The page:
Vindman, an Army attorney who served as the ethics counsel on the National Security Council, was given unfavorable reviews, stripped of his responsibilities, and ultimately fired, the Pentagon Inspector General report concluded, after he told National Security Council officials that Trump may have broken the law in a July 25, 2019, phone call with Ukraine’s recently sworn-in leader, Volodymyr Zelensky. In the now infamous call, Trump asked Zelensky to open an investigation into Joe Biden ahead of the 2020 election.
Yevgeny Vindman also raised concerns about potential “sexist conduct” from former NSC officials Robert O’Brien and Alexander Gray.
Within months, the NSC began reducing Yevgeny Vindman’s job duties and responsibilities, according to the report. He was no longer allowed to attend any senior-level meetings about the Middle East or North Africa, despite that falling under his position. He was also told to stop working on financial disclosures for commissioned officers, even though that had been part of his job.
Two of Yevgeny Vindman’s superiors at the NSC, Michael Ellis and John Eisenberg, marked that he was “unsatisfactory” on his Officer Evaluation Report. Then, two days after the conclusion of Trump’s first impeachment trial, Vindman was “abruptly and unceremoniously” fired from his position on the NSC. His brother was also fired.
The Inspector General’s report concluded that these actions were a reprisal for Yevgeny Vindman’s decision to raise concerns about the Trump phone call. His lawyer, Mark Zaid, said the report “fully vindicates” his client.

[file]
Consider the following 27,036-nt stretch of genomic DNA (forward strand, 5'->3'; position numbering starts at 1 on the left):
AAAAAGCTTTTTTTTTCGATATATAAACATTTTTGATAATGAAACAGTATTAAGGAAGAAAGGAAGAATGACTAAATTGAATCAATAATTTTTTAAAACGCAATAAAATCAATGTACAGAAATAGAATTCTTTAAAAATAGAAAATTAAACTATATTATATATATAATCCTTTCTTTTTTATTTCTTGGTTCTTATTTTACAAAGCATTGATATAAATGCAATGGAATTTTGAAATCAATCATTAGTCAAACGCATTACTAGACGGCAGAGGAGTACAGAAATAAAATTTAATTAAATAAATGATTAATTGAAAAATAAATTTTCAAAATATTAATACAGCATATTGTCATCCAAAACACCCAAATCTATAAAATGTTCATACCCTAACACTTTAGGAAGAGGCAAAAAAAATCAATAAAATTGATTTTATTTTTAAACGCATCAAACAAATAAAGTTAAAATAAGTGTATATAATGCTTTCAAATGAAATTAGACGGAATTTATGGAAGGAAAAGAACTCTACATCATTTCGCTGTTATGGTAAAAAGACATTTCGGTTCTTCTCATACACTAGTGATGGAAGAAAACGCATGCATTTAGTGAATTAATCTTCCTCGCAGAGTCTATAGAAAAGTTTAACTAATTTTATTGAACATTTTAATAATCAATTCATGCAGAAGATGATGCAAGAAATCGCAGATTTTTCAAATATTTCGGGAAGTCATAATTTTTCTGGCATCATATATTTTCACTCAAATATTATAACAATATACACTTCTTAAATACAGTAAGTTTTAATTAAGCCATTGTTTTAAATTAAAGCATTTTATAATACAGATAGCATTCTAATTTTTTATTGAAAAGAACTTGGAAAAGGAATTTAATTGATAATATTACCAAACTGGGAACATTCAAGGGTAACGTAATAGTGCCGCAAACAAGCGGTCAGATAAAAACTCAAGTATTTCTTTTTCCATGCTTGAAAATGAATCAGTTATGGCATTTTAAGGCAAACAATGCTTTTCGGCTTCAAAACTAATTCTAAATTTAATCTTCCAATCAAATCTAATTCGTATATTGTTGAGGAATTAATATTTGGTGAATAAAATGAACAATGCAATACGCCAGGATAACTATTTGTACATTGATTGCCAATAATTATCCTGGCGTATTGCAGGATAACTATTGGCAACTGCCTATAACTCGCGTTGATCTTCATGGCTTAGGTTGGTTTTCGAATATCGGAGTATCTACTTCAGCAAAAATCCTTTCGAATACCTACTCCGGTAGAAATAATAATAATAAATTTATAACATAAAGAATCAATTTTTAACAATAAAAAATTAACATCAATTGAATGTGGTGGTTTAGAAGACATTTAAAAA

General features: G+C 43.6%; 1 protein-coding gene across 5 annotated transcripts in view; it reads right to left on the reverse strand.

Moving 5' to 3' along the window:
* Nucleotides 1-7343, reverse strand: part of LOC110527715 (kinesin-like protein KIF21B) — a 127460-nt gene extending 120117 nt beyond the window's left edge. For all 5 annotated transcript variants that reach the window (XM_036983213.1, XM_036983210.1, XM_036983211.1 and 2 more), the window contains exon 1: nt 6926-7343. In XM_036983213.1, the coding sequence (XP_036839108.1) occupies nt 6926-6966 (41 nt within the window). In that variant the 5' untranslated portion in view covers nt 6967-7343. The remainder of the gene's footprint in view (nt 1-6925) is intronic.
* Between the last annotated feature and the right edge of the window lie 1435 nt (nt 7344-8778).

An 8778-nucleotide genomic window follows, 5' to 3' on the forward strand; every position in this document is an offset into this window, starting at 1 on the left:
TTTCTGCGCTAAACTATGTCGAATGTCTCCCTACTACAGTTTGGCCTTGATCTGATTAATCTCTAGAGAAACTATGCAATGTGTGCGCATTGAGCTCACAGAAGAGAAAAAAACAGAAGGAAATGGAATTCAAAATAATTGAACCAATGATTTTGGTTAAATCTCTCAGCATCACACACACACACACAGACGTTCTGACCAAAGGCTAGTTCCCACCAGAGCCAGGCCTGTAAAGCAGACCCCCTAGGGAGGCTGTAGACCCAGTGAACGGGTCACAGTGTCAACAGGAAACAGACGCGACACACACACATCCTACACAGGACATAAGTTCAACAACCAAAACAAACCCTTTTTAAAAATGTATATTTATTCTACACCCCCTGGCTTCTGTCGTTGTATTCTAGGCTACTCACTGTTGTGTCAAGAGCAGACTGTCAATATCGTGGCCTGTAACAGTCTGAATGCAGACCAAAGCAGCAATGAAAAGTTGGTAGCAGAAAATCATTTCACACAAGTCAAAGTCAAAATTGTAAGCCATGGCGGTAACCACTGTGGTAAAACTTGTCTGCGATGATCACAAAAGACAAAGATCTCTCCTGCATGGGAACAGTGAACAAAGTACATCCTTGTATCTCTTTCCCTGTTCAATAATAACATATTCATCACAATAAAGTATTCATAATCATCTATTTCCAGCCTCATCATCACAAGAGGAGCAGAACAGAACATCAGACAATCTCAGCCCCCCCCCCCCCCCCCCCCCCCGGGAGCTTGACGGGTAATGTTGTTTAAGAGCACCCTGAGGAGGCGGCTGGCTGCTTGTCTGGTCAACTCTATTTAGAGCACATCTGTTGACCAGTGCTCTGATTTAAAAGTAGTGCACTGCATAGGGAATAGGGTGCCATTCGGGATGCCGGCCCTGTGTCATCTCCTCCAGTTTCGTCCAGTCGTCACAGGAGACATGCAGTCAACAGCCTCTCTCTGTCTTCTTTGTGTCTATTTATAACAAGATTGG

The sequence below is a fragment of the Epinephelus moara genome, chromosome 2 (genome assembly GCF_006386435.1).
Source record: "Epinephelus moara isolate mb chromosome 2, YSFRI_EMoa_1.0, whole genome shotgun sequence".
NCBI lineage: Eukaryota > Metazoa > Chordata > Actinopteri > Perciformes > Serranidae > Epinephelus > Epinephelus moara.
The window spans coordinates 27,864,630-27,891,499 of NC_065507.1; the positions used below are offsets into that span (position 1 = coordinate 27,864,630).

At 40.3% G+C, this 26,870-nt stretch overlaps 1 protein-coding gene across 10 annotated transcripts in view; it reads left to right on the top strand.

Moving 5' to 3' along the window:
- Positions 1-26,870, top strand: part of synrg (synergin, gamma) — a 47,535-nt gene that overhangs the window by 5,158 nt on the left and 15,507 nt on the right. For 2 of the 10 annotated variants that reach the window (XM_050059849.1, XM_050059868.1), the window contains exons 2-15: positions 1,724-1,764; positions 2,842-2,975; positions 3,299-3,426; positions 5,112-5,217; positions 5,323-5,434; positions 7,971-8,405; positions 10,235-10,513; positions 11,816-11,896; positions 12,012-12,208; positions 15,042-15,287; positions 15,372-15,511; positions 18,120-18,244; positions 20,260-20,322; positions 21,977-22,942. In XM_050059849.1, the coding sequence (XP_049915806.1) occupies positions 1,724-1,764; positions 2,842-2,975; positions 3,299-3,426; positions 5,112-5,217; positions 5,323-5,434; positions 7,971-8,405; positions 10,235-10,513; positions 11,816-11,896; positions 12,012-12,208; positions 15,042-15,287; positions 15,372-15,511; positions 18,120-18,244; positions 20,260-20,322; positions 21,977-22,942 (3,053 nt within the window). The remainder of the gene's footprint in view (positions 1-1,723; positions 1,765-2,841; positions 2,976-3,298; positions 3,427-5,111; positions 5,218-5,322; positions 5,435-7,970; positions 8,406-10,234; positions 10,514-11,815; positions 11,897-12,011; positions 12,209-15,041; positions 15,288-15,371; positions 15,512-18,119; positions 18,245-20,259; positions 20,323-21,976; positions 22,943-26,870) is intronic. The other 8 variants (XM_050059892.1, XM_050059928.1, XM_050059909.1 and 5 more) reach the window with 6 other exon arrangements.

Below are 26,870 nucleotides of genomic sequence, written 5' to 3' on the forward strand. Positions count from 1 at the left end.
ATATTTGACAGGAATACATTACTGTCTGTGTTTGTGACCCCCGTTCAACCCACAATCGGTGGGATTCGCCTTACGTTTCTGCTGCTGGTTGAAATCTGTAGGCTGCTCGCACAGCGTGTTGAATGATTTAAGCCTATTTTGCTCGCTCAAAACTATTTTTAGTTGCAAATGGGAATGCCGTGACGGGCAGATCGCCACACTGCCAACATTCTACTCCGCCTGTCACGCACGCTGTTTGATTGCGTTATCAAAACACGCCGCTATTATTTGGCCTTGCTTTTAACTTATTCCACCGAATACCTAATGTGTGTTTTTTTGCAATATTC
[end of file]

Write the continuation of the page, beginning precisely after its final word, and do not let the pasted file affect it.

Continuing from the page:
“Through his protected lawful whistleblowing activities, Lt. Col. Vindman properly reported misconduct involving officials within the Trump Administration’s White House and National Security Council,” Zaid said in a statement. “Based on this latest report, which followed a review by the U.S. Army, it is now conclusive there was illegal retaliation against Lt. Col. Vindman, who has since been promoted to Colonel.”
The report made no recommendations for any subsequent action since Vindman’s record has been corrected. The report also does not make recommendations about the Trump administration officials, since they did not work at the Defense Department and are no longer in their positions.
The top Democrats on three House Committees who urged the inspector general to investigate whether Vindman had been retaliated against by Trump officials said in a joint statement that the report shows more reforms are needed to better protect whistleblowers.
“After Watergate, Congress passed significant reforms to ensure that whenever federal personnel made disclosures, they would be protected from reprisal. The Trump administration — and President Trump himself — broke that promise by targeting whistleblowers and individuals connected to them with a vengeance. That can never be allowed to happen again, under any administration,” they wrote.